God’s Promises to Man and the World


“I will give them a heart to know me, that I am the Lord” (Jeremiah 24:7). “I will pour out my Spirit on all people. Your sons and daughters will prophesy, your old men will dream dreams; your young men will se visions. Even on my servants, both men and women, I will pour out my Spirit in those days” (Joel 2:28-29). Christians linked Joel with Pentecost. Jews go back to Abraham, Jacob, Samuel, David and many others that did have dreams and visions. The dreams and visions of men like Abraham and Joseph had significant impacts on the outcome of Jewish history. It was when the leadership failed that God turned to the common people with apocalyptic perception to point God’s people in the right direction. They put meaning into aimless earthly schemes with new hope and a Kingdom run by heaven. Jesus held a similar view, “I praise you, Father, Lord of heaven and earth, because you have hidden these things from the wise and learned, and revealed them to little children” (Matthew 11:25). In other words, God was bypassing the theologians and the religious leaders and disclosed messages directly to the simple people. The Greeks called it “apocalypsis” meaning disclosures or revelations. And Jesus called them parables –- examples that paralleled events and persons not to be direct or personal about them. Those that were close to the Apocalyptists were able to grasp their meaning. The disciples asked Jesus, “Why do you speak to the people in parables?” He replied, “The knowledge of the secrets of the kingdom of heaven has been given to you, but not to them” (Matthew 13:10-11). Mark added this comment, “To those on the outside everything is said in parables so that ‘they may see but not grasp, they may hear but not understand; that would cause them to repent and be forgiven'” (Mark 4:11-12).

The Zoroastrians appear to have been the first to have such flashes from the gods. According to Paul the first Christian Apostle to the Gentiles held that God always had a witness in the world (Acts 14:17). Melchizedek was a Gentile (Genesis 14:18). By the time of the Jewish Exilic period, it had become a school of thought with new ideas and a language suitable for the oppressed. It was labeled as “apocalypticism.” It could go where no other movement had gone before, straight to God and to heaven. They spoke of God’s interest and involvement with humanity through allegory, riddles and parables at a time when it was fatal to speak directly to the offenders. They camouflaged the message and hid their identities with assumed names or numbers. The words “Babylon, Son of Man,” and the number “666” are examples. In The Parable of the Tenants, Jesus announced the end of God’s relationship with the people to whom the Promises were given and the new recipients (Matthew 21:33-46). The leaders understood the message clearly but could not charge him with anything that could stand up in court.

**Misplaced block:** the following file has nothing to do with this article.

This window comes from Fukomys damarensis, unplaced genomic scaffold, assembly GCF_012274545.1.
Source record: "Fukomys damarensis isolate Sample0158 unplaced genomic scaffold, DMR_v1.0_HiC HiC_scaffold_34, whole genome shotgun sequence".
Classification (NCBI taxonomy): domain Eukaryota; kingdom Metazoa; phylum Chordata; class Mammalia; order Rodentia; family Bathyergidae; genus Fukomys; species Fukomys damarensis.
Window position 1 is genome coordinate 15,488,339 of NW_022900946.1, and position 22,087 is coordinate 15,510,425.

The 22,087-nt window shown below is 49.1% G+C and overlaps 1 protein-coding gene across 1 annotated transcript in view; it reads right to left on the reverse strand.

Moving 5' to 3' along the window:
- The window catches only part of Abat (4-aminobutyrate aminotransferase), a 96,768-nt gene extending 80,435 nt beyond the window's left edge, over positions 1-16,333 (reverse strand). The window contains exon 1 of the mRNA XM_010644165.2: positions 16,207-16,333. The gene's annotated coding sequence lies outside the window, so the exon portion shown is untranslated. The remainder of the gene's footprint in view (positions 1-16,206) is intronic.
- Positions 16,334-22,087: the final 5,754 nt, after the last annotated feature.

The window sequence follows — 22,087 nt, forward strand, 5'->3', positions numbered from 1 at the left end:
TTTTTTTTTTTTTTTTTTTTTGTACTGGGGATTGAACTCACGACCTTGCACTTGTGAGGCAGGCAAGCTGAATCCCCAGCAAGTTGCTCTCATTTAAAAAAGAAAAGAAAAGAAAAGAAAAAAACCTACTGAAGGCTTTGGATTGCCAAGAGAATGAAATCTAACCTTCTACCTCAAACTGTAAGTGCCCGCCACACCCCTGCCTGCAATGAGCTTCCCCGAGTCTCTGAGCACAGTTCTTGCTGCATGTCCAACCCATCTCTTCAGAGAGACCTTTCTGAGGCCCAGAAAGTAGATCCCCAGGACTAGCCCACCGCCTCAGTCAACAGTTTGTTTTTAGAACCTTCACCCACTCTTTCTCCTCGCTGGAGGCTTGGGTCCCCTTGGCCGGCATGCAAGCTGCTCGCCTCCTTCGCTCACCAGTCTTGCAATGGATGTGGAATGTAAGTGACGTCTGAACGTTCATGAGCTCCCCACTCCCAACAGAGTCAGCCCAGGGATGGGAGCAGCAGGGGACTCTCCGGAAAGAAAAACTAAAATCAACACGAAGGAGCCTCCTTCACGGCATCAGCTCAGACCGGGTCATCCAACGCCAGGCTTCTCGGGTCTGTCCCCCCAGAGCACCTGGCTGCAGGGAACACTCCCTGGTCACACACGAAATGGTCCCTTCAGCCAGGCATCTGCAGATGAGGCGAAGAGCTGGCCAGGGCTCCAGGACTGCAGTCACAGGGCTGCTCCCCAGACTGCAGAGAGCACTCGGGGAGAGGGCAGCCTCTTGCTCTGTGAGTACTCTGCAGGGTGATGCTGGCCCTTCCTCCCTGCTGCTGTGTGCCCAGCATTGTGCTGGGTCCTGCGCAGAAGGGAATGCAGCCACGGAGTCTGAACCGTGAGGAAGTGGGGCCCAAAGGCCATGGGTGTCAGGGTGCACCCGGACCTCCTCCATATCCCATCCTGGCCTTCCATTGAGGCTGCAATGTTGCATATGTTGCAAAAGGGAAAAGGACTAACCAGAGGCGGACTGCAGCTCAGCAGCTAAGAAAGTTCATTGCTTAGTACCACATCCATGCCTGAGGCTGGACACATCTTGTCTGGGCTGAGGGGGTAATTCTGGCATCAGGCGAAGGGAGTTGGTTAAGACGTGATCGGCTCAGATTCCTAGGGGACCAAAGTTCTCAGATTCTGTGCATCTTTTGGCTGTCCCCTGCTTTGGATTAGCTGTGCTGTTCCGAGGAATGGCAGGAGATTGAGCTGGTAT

The Apocalyptists differed among themselves. They agreed that the old ideas of a monarchy and a theocracy have not been fulfilling their hope and expectation. The newly self-appointed priestly leadership Ezra–Nehemiah were taking them back in time. It was a repetition and a Competition of what they had. The realists turned to Moses and began to pour their efforts into an earthy new Messianic Israel under the leadership of a man like Moses and David combined. The idealists could not perceive that any human being could change or deliver the world from what humans produce. In that sense, the idealists were more realistic than the realists. No one in history ancient or modern, including Jesus could change or alter the course of cause and effect. Their hope was that a supernatural being would usher in a kingdom that would not perish. The disciples represented such a view (Luke 24:21; Acts 1:6). They presumed that Jesus had come to change the course or directions of cause and effect. It would be a small thing for God to halt cause and effect, but for humanity it would be a huge fatal bang. Every action requires a reaction within the system that moves in order to exist. Even a human being exist by what he sows and reaps. That is why Jesus had come to save man so that he in turn could plant seed that could keep the world running. That was why Jesus went about changing man.